Capri has become the latest Italian resort to introduce a ban on single use plastics, and are imposing hefty fines of up to 500 Euros on anyone seen using any disposable and non-compostable plastics. The move not only targets the mass-tourism that the Island sees over the summer months, but also beach vendors selling goods accompanied with plastic cups, plates and cutlery, and plastic carrier bags which are not compostable.
Capri is an island set in the picturesque and naturally stunning bay of Naples, and with an ever increasing pressure on coastal municipalities to target ocean pollution, the government has vowed to step-up and help the global effort.
As an example of a beautiful place which could easily be spoiled from the effects of plastic pollution, Capri’s mayor, Giovanni De Martino, has made it clear that Capri can not avoid participating in the initiative, and that it is not only a bid to keep the tourist areas tidy, but more the non-touristic areas which feel the effects of the pollution most. He wishes to set an example of how the whole world can do their part to stop and reverse the damage.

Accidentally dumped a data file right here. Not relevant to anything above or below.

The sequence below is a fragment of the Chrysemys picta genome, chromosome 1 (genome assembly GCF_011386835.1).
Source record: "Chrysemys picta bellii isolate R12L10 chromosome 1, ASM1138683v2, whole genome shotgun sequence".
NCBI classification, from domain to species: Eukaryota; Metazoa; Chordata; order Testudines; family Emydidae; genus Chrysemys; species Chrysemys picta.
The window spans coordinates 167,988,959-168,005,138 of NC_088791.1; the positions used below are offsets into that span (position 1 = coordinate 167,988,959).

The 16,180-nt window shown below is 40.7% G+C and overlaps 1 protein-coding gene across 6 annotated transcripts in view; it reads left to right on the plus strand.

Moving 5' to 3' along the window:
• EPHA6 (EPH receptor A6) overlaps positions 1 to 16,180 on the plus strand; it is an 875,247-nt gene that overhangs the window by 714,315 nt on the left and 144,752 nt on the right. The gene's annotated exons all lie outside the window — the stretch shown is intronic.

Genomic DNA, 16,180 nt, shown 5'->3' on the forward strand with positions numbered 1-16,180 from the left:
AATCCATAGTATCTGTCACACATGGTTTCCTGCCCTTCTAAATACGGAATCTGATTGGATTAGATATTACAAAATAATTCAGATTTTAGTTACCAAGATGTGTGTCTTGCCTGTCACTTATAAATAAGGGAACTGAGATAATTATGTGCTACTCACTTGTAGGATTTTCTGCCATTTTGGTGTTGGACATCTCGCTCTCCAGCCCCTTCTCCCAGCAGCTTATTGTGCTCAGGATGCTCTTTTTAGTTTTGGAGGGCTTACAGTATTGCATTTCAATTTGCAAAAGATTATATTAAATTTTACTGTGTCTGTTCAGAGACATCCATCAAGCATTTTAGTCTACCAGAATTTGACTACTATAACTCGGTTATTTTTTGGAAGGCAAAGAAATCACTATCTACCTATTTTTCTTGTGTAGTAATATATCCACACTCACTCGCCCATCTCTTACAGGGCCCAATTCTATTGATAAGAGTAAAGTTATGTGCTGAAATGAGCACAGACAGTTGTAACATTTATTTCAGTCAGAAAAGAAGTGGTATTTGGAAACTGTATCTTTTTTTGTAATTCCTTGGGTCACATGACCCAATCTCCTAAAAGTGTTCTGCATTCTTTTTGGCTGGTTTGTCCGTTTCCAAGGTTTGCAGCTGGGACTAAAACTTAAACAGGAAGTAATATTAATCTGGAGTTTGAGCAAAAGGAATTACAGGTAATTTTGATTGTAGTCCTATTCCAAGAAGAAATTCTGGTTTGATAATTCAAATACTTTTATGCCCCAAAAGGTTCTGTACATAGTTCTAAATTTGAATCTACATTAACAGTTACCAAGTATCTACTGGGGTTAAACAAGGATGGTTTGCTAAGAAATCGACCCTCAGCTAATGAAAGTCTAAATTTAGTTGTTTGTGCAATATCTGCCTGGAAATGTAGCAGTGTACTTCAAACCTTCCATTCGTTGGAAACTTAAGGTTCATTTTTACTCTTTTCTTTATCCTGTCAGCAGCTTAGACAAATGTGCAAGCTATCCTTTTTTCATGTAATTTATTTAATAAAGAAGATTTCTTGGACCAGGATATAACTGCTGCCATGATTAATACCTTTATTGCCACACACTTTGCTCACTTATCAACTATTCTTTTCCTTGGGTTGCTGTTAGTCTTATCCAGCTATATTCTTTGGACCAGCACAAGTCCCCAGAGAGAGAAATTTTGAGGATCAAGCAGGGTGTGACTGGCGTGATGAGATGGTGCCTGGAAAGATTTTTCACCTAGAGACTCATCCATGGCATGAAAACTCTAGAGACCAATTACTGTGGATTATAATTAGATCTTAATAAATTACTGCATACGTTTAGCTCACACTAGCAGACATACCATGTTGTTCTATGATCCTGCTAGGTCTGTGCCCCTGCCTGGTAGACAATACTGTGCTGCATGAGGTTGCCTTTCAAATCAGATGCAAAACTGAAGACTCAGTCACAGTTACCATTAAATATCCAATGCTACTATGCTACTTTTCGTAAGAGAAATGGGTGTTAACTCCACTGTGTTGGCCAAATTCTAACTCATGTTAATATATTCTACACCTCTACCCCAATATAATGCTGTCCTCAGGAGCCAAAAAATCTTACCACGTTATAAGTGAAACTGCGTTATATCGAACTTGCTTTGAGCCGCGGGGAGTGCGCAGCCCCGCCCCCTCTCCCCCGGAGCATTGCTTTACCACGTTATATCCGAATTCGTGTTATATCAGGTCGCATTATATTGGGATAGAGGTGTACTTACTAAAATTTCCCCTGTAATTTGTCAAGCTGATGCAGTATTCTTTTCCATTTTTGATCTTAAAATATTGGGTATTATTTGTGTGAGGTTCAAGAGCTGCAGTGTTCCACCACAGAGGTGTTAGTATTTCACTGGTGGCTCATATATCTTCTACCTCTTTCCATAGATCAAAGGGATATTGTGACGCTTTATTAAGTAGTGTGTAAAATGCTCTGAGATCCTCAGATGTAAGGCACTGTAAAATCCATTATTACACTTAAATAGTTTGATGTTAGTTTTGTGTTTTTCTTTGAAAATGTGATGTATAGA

Local campaign group Legambiente have been pursuing an aggressive campaign of keeping the seas clean – “The Sea Doesn’t Ask, But He Needs You” – and they have praised the efforts of the island in the creation of this new legislation which came into effect from May 1st.
The plastic-free movement has been gaining traction in Capri since around 2012, with large organisations such as Project Aware, a worldwide scuba cleanup operation, and Oceanus, a local non-profit research group collaborating in helping people to move away from single use plastic carrier bags.
Capri is not the only place in Italy to bring such legislation into effect, so if you are planning a trip then please check before you travel so as to avoid any embarrassment or hefty fines. If ending plastic pollution is something that you feel passionate about, then please check up on local clean-ups in the area you are travelling to before you go. Organisations such as 4Ocean, Project Aware, Ocean Conservancy, National Trust and many more offer opportunities to get together with others and tidy up the oceans one piece at a time.
Main Image: Visit to Capri, martin-vmorris, Flickr Creatice Commons
By Sofi Pickering